In the previous post on agile eLearning development I wrote about culture. I have done some change management in the past, so I know a change in culture is one of the most difficult changes. But there is hope. Agile development offers a range of best practices that are relatively easy to implement. In the next posts I will describe a few.
Agile development works in short sprints (one or 2 weeks). After every sprint there is a demo where the development team shows the result of the work of the past sprint. At easygenerator we now work in one week sprints. Every Tuesday at 10 the team will show their results. The product owner will check during the demo if the solutions build match the requirements from the user stories and will accept them (or not). I am present (as CEO) and some more colleagues. But we also do invite partners and customers to join us in the demo, this way giving them the ability to get connected to our development and offering them the opportunity to give their input during development. A demo takes 1 hour.
This is an easy first step to implement and if you do it will change your professional life. You don’t have to implement an agile process to do this. When using Addie you can also do this. It is the ideal way of involving your client in the development process. Taking them along in the process, showing early results. But if you see something live you will experience it in a different way than when it is described on paper. How many times did you build an eLearning solution that met the requirements, but still the client wasn’t satisfied. This will solve that once and for all. The other thing is that you will sometimes find that good is good enough. This approach will give the client a chance to say “OK this will do, let’s put it live”; giving you a happy client and a project delivered early!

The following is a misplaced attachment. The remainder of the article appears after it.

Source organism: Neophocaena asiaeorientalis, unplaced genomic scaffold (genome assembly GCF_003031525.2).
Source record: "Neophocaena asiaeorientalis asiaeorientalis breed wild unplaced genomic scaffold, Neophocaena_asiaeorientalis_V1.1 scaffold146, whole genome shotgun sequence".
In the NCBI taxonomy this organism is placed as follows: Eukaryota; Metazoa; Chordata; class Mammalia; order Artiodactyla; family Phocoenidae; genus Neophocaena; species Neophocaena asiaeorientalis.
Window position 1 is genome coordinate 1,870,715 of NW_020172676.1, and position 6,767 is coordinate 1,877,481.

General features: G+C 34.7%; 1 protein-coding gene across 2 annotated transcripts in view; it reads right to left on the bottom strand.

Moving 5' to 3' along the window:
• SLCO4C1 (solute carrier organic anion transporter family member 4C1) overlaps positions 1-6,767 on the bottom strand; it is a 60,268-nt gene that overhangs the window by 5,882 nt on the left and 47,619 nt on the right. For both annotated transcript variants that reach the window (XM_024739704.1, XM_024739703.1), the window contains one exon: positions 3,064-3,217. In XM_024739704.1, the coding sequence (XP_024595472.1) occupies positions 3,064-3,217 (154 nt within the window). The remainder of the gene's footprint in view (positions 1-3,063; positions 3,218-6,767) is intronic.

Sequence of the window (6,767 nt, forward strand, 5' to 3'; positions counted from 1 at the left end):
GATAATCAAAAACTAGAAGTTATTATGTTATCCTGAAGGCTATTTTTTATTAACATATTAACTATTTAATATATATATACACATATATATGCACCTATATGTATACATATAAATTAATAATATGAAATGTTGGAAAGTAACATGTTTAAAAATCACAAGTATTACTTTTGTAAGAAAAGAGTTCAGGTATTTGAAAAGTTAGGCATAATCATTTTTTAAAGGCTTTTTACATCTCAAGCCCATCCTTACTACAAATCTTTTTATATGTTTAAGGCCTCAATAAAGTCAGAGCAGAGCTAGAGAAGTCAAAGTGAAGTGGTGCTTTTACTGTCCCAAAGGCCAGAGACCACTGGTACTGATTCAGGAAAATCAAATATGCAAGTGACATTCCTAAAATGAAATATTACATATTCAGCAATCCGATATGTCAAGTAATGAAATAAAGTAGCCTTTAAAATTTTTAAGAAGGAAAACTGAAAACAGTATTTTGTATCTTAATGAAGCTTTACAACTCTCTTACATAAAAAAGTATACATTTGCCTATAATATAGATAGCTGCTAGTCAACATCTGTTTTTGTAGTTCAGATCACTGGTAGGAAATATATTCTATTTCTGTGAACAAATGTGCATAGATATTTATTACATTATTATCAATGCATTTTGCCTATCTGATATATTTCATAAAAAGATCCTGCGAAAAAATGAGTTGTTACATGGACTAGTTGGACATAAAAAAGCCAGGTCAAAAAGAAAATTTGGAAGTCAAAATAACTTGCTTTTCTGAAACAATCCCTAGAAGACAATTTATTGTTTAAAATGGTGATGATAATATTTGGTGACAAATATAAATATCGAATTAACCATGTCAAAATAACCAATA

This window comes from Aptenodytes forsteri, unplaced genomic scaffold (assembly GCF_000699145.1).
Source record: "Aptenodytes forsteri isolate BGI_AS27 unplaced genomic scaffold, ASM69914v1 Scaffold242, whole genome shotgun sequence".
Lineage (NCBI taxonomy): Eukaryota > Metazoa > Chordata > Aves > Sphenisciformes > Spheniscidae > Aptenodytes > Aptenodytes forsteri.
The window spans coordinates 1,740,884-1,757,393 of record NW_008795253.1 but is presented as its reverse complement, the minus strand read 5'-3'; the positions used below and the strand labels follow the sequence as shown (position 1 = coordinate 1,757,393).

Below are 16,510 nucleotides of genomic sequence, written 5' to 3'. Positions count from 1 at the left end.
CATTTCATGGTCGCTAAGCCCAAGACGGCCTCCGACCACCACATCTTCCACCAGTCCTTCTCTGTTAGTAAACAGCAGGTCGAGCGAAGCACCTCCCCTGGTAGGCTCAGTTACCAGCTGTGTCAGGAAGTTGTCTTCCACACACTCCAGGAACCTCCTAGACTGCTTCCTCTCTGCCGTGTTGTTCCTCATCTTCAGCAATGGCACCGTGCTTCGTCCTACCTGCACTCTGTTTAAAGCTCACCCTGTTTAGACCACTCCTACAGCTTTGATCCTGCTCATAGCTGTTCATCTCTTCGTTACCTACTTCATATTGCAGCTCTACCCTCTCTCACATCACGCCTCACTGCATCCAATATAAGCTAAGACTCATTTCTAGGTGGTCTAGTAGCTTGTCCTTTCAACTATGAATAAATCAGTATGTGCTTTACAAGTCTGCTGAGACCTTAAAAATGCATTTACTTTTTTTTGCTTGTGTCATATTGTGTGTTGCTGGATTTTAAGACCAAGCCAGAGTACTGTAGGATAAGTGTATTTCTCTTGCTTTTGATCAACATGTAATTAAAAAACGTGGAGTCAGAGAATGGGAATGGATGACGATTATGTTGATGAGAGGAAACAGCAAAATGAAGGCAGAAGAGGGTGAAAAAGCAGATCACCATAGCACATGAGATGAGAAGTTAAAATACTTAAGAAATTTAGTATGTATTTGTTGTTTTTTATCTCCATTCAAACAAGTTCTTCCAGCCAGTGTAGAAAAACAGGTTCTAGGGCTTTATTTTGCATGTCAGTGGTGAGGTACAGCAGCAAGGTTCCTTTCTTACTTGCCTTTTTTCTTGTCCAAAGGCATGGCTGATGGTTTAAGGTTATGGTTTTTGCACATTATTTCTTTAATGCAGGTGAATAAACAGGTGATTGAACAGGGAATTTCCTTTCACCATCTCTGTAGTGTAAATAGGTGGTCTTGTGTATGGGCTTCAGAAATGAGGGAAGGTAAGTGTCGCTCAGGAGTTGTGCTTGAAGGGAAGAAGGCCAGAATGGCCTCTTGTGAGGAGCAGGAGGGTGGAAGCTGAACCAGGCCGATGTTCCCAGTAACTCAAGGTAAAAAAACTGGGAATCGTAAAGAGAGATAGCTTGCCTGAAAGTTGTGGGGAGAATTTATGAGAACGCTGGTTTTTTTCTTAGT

There are many ways to involve a client in the process but showing your intermediate results and make your whole process transparent to them is really great. If you are not ready to do so, at least consider showing your intermediate results to the client (by using for example the preview function that is available in tools like easygenerator). That would already make a big difference.
The heart of agile development is formed by the user stories. With an agile process you don’t create all kind of documents that describe the solution from several perspectives, you just create user stories. Of course they need to be connected to the goals (as I described in an earlier post). A user story describes a change or new functionality from the perspective of a user. It will describe what the user is able to do. A user story can be initiated by an idea or a problem (bug). User stories form the connection between clients and technicians. Both of them understand functionality described in terms of what the user can do. A user story must be small enough to be realized within one sprint. This means that larger stories need to be divided into several stories, with the advantage that they remain manageable.
In an eLearning project they will describe what the learner needs to be able to do (which gives a great connection to learning goals and the Action mapping approach. (by the way do you see the resemblance between a TinCan statement and a user story?).
All the user stories are put in a so called back log, a big collection of user stories that need to be done. There are software programs that help you manage a backlog (we use a program called Gemini). This application plays a crucial role in the whole process.
After a user story is created we assign a priority to it. At easygenerator this is done by the product owner with input from me. In an eLearning project this would be the project manager and the client. Based on the business goals and business impact we will assign a first priority. Based on the priorities and we present a part of the list to the developers. They will make rough estimations for these stories (a special process with story-points, that I will cover in my next post). After this is done we (the Product owner and me) will determine the final priorities. Sometimes you want something badly, but if it takes a lot of time (and money) you will at least reconsider the priority. Based on the estimation we also will have a good idea what we can do for the next version and what not.
This results in a list of user stories assigned to the next version in the backlog. When starting a new sprint, the developers pick any of the user stories with the highest priority and start developing.
This post is part of a series on agile eLearning development:
- Post 1: Review on Michael Allen’s book ‘Leaving ADDIE for SAM
- Post 2: Agile eLearning development: business goals and road map
- Post 3: Agile eLearning development (2): Culture
- Post 4: Agile eLearning development (3): Best practices, Demo’s, user stories and backlog
More post will follow over the next few weeks.